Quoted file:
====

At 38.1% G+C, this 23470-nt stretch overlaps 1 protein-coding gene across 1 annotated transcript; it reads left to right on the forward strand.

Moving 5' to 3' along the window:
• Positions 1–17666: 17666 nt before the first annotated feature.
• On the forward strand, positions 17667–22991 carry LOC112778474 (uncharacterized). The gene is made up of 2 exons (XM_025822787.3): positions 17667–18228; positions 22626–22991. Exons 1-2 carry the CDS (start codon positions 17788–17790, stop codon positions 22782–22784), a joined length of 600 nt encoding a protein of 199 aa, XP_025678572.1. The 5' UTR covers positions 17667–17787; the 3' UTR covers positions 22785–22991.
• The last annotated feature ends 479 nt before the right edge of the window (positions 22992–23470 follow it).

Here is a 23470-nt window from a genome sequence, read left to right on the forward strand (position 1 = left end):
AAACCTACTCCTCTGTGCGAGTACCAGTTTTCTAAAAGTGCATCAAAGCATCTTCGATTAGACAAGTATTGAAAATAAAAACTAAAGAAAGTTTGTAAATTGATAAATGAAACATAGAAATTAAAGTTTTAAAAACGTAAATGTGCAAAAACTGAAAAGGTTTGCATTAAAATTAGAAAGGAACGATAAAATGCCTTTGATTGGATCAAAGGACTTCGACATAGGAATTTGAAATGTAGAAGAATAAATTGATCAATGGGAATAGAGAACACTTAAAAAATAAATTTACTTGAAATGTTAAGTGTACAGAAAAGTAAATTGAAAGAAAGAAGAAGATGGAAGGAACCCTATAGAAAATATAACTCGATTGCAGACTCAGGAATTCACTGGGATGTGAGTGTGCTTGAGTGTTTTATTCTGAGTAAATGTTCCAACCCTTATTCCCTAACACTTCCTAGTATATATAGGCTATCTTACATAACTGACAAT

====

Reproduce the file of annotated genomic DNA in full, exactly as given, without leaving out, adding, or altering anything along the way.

At 38.1% G+C, this 23470-nt stretch overlaps 1 protein-coding gene across 1 annotated transcript; it reads left to right on the forward strand.

Moving 5' to 3' along the window:
• Positions 1–17666: 17666 nt before the first annotated feature.
• On the forward strand, positions 17667–22991 carry LOC112778474 (uncharacterized). The gene is made up of 2 exons (XM_025822787.3): positions 17667–18228; positions 22626–22991. Exons 1-2 carry the CDS (start codon positions 17788–17790, stop codon positions 22782–22784), a joined length of 600 nt encoding a protein of 199 aa, XP_025678572.1. The 5' UTR covers positions 17667–17787; the 3' UTR covers positions 22785–22991.
• The last annotated feature ends 479 nt before the right edge of the window (positions 22992–23470 follow it).

Here is a 23470-nt window from a genome sequence, read left to right on the forward strand (position 1 = left end):
AAACCTACTCCTCTGTGCGAGTACCAGTTTTCTAAAAGTGCATCAAAGCATCTTCGATTAGACAAGTATTGAAAATAAAAACTAAAGAAAGTTTGTAAATTGATAAATGAAACATAGAAATTAAAGTTTTAAAAACGTAAATGTGCAAAAACTGAAAAGGTTTGCATTAAAATTAGAAAGGAACGATAAAATGCCTTTGATTGGATCAAAGGACTTCGACATAGGAATTTGAAATGTAGAAGAATAAATTGATCAATGGGAATAGAGAACACTTAAAAAATAAATTTACTTGAAATGTTAAGTGTACAGAAAAGTAAATTGAAAGAAAGAAGAAGATGGAAGGAACCCTATAGAAAATATAACTCGATTGCAGACTCAGGAATTCACTGGGATGTGAGTGTGCTTGAGTGTTTTATTCTGAGTAAATGTTCCAACCCTTATTCCCTAACACTTCCTAGTATATATAGGCTATCTTACATAACTGACAAT